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Oklahoma's 1st Congressional District candidates have large student loan debts

Oklahoma's 1st Congressional District candidates, Republican Jim Bridenstine and Democrat John Olson, each owe the U.S. Department of Education more than $100,000 for their graduate school work.
by Chris Casteel Published: October 1, 2012
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He now runs his own human resources consulting company. Olson and his wife reported combined income of about $111,000 on their 2011 tax return.

Citing figures regarding the increased incomes that accompany bachelor's and graduate degrees, Olson said pursuing higher education is “an investment in yourself. You are going to get a return on your investment.”

Backed by the Tea Party, Bridenstine scored an upset victory over incumbent Rep. John Sullivan in the Republican primary in June. Bridenstine was not available to discuss his student loan debt in the latter three days of last week, said his campaign manager, Gabe Sherman.

“The principal amount of Jim's student loan is a private matter known by Jim and his wife,” Sherman said. “They would prefer not to share that information. He makes payments on his loan and has never missed a payment.”

Bridenstine, a pilot in the U.S. Navy Reserve, received his Master of Business Administration degree from Cornell University. He reported on his financial disclosure form that his loan was for graduate school. Sherman said Bridenstine, who got his undergraduate degree at Rice University, did not use the G.I. bill to cover any of his education costs.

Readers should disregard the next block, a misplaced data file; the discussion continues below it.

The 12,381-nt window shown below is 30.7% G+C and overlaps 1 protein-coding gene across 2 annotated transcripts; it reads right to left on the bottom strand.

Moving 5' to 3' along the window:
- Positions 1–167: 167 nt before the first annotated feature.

On the financial disclosure form filed earlier this year, Bridenstine listed 2011 income of nearly $36,000. Sherman said Bridenstine also earned roughly $42,000 in military pay that is exempted from disclosure on the forms.

A seat in the U.S. House would give the winner of the 1st District race a salary of $174,000. However, members of Congress can't participate in a program that allows some congressional staff members to receive help paying student loans.

by Chris Casteel
Washington Bureau
Chris Casteel began working for The Oklahoman's Norman bureau in 1982 while a student at the University of Oklahoma. After covering the police beat, federal courts and the state Legislature in Oklahoma City, he moved to Washington in 1990, where...
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